Okinawa Governor Lobbies Washington Politicians

Okinawa Governor, Takeshi Onaga, traveled to Washington on February 3 to lobby politicians to reconsider relocating the U.S. military base in his prefecture. He restated his opposition to the substantial presence of the U.S. military on his island, indirectly urging Japanese citizens back home to reconfigure the security arrangements between the two countries.

Newly appointed U.S. Defense Secretary, James Mattis, visited Tokyo on February 4 and agreed with Prime Minister Shinzo Abe to proceed with the highly controversial plan to relocate a U.S. base within Okinawa Prefecture.

According to The Japan Times, Onaga told reporters in Washington that it was “regrettable” that Abe and Mattis agreed to advance the bilateral plan, which would move the Futenma U.S. Marine Corps Air Station in Ginowan to the Henoko district of Nago in the prefecture.

The Asahi Shimbun claims that in a joint news conference with Defense Minister Tomomi Inada on February 4, Mattis commented on the work in Henoko, stating that, “During my discussions here, we agreed that our mutual efforts to build the Futenma replacement facility will continue, and it is the only solution that will enable the United States to return the current Marine Corps Air Station at Futenma to Japan.”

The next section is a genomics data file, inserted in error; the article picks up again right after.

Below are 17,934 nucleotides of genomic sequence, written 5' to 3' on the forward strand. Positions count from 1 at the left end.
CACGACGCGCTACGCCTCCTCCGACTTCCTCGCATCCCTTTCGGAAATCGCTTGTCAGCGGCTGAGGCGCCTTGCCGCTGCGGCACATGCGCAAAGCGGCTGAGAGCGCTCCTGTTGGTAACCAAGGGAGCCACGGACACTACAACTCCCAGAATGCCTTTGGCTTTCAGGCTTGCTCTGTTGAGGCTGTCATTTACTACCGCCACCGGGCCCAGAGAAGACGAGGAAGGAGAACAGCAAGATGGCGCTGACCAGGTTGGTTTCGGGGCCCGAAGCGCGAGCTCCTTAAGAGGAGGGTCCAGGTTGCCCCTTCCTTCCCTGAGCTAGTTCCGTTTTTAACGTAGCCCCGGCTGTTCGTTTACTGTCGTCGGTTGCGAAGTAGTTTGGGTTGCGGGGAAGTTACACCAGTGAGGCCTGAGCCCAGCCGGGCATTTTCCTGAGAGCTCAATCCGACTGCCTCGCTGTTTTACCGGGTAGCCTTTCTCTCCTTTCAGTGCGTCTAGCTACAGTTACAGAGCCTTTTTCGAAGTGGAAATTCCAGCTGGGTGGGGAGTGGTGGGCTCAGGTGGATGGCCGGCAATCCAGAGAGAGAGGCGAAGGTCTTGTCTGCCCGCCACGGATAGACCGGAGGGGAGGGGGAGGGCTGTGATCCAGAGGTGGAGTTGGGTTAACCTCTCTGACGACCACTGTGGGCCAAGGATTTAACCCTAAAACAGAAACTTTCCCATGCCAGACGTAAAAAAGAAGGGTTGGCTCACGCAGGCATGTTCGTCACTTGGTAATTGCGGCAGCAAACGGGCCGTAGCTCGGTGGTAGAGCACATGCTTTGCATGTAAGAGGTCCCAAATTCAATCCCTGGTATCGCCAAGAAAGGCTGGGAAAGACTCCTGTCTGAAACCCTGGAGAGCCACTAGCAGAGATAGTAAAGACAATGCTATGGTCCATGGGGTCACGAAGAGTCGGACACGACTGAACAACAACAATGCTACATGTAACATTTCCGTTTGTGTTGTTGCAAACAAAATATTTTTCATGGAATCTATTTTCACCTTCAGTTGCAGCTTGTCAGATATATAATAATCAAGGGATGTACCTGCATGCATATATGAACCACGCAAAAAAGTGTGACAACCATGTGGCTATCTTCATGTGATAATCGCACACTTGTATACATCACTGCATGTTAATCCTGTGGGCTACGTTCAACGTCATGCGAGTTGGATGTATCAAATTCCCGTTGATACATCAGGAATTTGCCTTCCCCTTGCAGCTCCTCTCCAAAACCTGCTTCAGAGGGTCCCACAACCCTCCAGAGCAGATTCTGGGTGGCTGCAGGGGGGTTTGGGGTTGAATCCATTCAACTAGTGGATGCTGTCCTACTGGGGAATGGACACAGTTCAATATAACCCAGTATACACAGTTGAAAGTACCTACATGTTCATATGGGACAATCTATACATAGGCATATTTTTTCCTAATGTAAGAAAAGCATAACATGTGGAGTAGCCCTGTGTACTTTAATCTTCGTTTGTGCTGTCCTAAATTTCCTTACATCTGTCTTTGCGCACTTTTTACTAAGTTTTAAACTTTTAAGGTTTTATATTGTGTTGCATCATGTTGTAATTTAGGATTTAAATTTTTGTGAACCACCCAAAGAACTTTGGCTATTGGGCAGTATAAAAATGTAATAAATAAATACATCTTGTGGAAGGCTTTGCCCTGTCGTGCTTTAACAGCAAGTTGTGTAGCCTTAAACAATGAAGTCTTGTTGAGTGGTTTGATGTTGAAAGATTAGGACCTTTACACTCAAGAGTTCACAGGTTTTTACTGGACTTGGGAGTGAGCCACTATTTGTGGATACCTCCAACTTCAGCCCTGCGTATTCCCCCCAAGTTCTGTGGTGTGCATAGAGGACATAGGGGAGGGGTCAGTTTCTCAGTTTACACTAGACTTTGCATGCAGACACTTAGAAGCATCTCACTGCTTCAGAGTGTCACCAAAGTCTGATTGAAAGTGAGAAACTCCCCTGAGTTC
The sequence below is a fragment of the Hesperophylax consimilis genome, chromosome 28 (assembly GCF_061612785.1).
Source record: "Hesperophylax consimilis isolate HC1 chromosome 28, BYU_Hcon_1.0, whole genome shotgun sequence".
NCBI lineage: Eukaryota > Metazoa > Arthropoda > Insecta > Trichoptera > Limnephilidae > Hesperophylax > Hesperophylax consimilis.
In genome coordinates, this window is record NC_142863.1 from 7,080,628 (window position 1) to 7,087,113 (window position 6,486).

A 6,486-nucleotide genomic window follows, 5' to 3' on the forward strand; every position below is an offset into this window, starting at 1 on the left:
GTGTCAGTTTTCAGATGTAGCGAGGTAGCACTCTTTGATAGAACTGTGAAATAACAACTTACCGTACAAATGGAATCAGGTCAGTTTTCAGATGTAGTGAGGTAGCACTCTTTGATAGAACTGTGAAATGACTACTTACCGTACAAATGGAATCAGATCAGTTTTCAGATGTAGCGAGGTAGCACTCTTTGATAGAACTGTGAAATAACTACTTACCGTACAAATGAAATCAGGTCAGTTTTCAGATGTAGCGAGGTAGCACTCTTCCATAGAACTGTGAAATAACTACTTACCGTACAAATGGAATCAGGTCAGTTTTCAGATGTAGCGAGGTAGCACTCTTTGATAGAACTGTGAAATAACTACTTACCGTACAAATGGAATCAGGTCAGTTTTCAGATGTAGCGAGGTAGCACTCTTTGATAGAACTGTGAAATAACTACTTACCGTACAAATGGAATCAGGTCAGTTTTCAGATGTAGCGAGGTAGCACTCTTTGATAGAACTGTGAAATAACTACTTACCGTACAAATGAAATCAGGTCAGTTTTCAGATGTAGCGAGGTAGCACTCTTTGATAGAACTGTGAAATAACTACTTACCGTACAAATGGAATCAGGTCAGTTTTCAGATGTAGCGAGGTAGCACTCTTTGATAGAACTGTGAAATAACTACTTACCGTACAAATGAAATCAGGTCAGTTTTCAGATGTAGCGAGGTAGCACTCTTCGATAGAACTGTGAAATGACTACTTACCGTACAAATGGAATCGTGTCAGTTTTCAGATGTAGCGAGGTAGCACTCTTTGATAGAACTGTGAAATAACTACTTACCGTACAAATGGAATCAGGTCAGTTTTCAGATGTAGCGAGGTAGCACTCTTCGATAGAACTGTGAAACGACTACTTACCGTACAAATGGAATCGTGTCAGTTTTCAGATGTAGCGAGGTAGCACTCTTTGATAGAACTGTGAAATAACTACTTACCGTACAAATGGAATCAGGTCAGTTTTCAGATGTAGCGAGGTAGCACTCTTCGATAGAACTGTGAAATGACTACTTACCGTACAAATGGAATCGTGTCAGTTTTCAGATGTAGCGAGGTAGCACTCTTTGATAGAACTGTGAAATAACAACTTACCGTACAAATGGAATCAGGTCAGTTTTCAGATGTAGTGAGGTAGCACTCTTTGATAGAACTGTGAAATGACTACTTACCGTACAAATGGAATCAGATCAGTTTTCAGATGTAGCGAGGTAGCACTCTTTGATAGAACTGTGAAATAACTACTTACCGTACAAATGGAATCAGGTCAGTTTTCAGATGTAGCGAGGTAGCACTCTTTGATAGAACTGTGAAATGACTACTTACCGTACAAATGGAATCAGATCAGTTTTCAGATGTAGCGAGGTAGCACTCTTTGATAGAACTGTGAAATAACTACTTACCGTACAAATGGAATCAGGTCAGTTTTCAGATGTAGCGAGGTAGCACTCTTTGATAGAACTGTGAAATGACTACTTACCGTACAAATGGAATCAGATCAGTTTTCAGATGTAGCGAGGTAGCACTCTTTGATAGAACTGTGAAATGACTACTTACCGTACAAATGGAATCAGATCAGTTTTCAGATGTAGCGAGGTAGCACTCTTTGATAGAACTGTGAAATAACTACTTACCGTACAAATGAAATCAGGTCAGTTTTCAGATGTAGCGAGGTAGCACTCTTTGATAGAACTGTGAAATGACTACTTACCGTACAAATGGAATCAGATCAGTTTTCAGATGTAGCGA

The relocation plan, delayed for two decades, is a key part of a broader bilateral agreement to reorganize U.S. military forces in Japan.

During his time in Washington, The Japan News states that Onaga held talks with 12 Republican and Democratic members of the U.S. House of Representatives, as well as State Department officials involved in handling Japanese affairs.

While Onaga intended to make contact with the President’s close aides, he could not do so, only briefly meeting Secretary of State, Rex Tillerson, at a coincidental breakfast in a Washington hotel. Furthermore, Asahi Shimbun, one of the State Department officials who met with Onaga, reiterated that the transfer of the military base to Henoko is the only solution.

Many Okinawans, according to RT News, believe that a Trump presidency would lead to a possible breakthrough with the removal of U.S. bases. As opposed to Barack Obama’s affinity for U.S. military bases around the world, Trump stated that he would charge foreign nations to pay for U.S. military protection and would remove these bases if no such payments came.

RT News states that activists opposing the U.S. military presence on the island have protested for as long as the bases have existed, insisting that the land be returned to the people. Okinawa hosts 74 percent of Japan’s total U.S. military presence despite occupying only 6 percent of the whole of Japan.